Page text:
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The cost of growing food for fuel PDF Print E-mail
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Written by Ozaukee Press   
Wednesday, 24 May 2017 21:10

The list of ethanol irritants just got longer for residents of southeastern Wisconsin. A company called U.S. Oil plans to build a pipeline from its terminal on Jones Island in the Milwaukee harbor to a nearby liquid cargo dock to load ships with ethanol for transport on Lake Michigan.
    Ethanol is classified by the federal government as highly flammable and hazardous.
    This potential threat to public safety and the environment can be added to the toll ethanol takes in the cost of living and damage to the environment.
    Ozaukee Press archives offer a reminder of the risks of fuel pipelines and waterborne transport of fuel. In the 1970s, Port Washington’s downtown and adjacent residential areas were evacuated under the threat of an explosion caused by leaks from a gasoline pipeline that ran between the harbor, where tankers unloaded, and storage tanks eight blocks inland.
    That catastrophe was averted, but there were times during the city’s petroleum shipping era when the harbor itself might have caught fire, owing to the sheen of gasoline floating on its surface.
    Ethanol acts like gasoline in a spill onto water, floating at first, then dissolving and extinguishing life in the area of the spill by depriving the water of oxygen.
    There would be no ethanol to pump through pipes to ships were it not for the Renewable Fuel Standard mandate that billions of gallons of the biofuel be added to gasoline each year. There is no other reason for large-scale ethanol production to exist.
    The fuel is not needed to serve the purpose stated for the mandate when it was made law by Congress in 2005—to reduce America’s dependence on imported oil. The U.S., with its oil and natural gas production having surged to the point where this country is now the world’s largest petroleum producer, imports very little oil.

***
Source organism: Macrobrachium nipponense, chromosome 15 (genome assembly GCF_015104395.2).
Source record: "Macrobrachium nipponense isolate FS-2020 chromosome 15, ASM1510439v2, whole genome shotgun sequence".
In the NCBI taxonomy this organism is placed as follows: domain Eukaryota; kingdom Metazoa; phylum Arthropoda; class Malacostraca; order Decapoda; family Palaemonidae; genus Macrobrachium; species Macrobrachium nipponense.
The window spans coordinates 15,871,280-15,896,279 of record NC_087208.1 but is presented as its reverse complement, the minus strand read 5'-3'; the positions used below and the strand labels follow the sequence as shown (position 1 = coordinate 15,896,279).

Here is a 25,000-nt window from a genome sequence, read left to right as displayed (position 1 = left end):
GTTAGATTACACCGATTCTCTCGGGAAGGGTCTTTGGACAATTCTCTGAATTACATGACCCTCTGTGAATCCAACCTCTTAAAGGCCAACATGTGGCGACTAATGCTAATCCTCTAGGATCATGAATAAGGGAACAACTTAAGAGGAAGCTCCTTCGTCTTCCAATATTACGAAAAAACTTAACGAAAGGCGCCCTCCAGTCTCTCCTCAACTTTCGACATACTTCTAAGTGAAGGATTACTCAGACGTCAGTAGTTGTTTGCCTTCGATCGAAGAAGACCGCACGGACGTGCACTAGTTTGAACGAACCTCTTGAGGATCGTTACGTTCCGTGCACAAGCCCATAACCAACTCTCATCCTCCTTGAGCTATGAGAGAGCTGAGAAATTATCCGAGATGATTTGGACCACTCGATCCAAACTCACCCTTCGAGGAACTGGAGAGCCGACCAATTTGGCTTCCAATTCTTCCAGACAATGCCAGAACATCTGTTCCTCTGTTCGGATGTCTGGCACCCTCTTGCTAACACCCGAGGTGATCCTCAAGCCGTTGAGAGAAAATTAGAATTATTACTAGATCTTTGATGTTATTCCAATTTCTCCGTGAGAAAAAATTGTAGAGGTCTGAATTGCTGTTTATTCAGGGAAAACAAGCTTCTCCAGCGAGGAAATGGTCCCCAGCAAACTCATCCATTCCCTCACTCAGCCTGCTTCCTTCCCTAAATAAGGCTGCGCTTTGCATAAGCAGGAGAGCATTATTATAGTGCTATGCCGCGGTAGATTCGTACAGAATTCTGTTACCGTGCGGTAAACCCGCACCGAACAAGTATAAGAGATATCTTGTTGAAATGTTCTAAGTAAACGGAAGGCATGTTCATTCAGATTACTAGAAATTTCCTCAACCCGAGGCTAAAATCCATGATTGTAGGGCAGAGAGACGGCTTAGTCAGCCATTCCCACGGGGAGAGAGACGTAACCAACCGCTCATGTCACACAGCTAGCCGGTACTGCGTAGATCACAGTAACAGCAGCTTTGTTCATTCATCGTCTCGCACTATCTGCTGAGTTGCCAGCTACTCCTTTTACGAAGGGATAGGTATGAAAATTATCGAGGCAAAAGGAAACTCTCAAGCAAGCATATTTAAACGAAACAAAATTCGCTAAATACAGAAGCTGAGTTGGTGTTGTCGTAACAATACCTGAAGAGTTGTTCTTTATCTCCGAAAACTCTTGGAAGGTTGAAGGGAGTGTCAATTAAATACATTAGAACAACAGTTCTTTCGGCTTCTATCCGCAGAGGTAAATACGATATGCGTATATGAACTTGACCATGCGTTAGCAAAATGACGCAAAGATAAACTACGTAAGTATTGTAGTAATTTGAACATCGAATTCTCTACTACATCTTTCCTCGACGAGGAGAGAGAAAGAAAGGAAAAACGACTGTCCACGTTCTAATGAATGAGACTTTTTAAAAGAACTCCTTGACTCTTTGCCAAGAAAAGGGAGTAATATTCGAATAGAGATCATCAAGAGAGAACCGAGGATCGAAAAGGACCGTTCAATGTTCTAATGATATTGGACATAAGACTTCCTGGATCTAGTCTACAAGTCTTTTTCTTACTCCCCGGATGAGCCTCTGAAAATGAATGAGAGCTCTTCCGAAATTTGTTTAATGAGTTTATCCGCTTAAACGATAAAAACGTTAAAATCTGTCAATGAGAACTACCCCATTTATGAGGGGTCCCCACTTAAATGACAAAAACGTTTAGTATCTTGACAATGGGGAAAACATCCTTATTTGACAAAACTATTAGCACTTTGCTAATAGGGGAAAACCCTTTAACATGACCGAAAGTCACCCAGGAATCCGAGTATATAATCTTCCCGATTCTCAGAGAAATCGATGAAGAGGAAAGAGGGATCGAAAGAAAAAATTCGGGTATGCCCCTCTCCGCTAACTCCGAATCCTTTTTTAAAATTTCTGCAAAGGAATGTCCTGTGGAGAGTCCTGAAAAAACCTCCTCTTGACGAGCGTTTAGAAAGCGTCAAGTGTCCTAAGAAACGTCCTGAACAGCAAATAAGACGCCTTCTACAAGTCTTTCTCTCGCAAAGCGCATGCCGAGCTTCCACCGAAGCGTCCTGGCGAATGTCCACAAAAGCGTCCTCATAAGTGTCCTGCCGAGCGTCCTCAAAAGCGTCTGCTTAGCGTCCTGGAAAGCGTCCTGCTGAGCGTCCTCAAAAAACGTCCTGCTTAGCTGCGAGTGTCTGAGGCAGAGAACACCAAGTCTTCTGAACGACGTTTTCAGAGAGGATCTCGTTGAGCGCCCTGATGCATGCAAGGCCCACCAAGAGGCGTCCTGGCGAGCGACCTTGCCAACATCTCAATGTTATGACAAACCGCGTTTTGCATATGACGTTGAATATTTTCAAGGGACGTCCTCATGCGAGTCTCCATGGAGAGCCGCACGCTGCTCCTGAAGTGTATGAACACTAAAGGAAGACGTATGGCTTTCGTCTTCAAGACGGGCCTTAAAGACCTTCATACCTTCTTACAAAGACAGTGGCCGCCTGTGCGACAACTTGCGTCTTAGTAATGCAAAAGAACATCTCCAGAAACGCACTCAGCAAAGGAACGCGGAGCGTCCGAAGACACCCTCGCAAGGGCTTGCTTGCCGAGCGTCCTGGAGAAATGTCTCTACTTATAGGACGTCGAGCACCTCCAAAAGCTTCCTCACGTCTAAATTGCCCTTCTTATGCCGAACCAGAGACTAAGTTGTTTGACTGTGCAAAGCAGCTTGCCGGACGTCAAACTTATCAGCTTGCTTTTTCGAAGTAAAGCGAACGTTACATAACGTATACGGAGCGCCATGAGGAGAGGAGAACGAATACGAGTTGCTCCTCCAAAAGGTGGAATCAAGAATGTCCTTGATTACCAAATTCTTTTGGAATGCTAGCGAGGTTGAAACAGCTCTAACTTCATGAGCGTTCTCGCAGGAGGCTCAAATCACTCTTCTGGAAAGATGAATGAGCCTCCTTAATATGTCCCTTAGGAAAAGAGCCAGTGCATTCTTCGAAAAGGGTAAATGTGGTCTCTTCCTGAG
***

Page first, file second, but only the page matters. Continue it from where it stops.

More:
Almost all of the ethanol produced in the U.S. is made from corn. The demand for the raw material needed to meet the ethanol mandate has driven up the market value of corn and caused a reduction in the use of land for growing other crops, resulting in higher prices for many food products.
    A sense of the effect on consumer food prices can be gained from a restaurant industry study finding that ethanol production has increased food costs for chain restaurants by $3.2 billion a year.
    Augmenting fossil fuels used for energy with fuel made from plants sounds like something that would be beneficial to the environment, but the opposite has been true in the environmental impact of the mandate. Ethanol, because of the greenhouse gases generated in its farming and processing operations, has been found to result in no reduction of carbon dioxide in the atmosphere.
    Worse for the environment, the demand for corn needed to meet the ethanol mandate has motivated farmers to convert millions of acres of grassland to corn fields, accelerating soil erosion and runoff of chemical fertilizers and pesticides and endangering wildlife. A study by the National Wildlife Federation found that 7.3 million acres of natural habitat have been destroyed to produce corn ethanol.
    The ethanol mandate survives in spite of the accumulating evidence of its harmful consequences because it has become a veritable entitlement for the ethanol producing industry, which is now a powerful, politically protected special interest.
    During the presidential campaign, both Donald Trump and Hillary Clinton pledged support for the ethanol mandate, as did every other presidential candidate except Ted Cruz. President Obama did nothing to end or constrain the ethanol mandate.
    No one has been willing to take on the ethanol lobby. Could President Trump turn against ethanol? It wouldn’t be the first campaign promise he’s broken.
    Trump rails regularly against government regulations and has threatened to “get rid of” the Environmental Protection Agency. He could strike a blow against regulation and get rid of a little piece of the EPA by taking the lead in eliminating the harmful EPA regulation requiring that 18 million gallons of ethanol be added to our gas supply this year.        
    That would be an accomplishment worth tweeting about.

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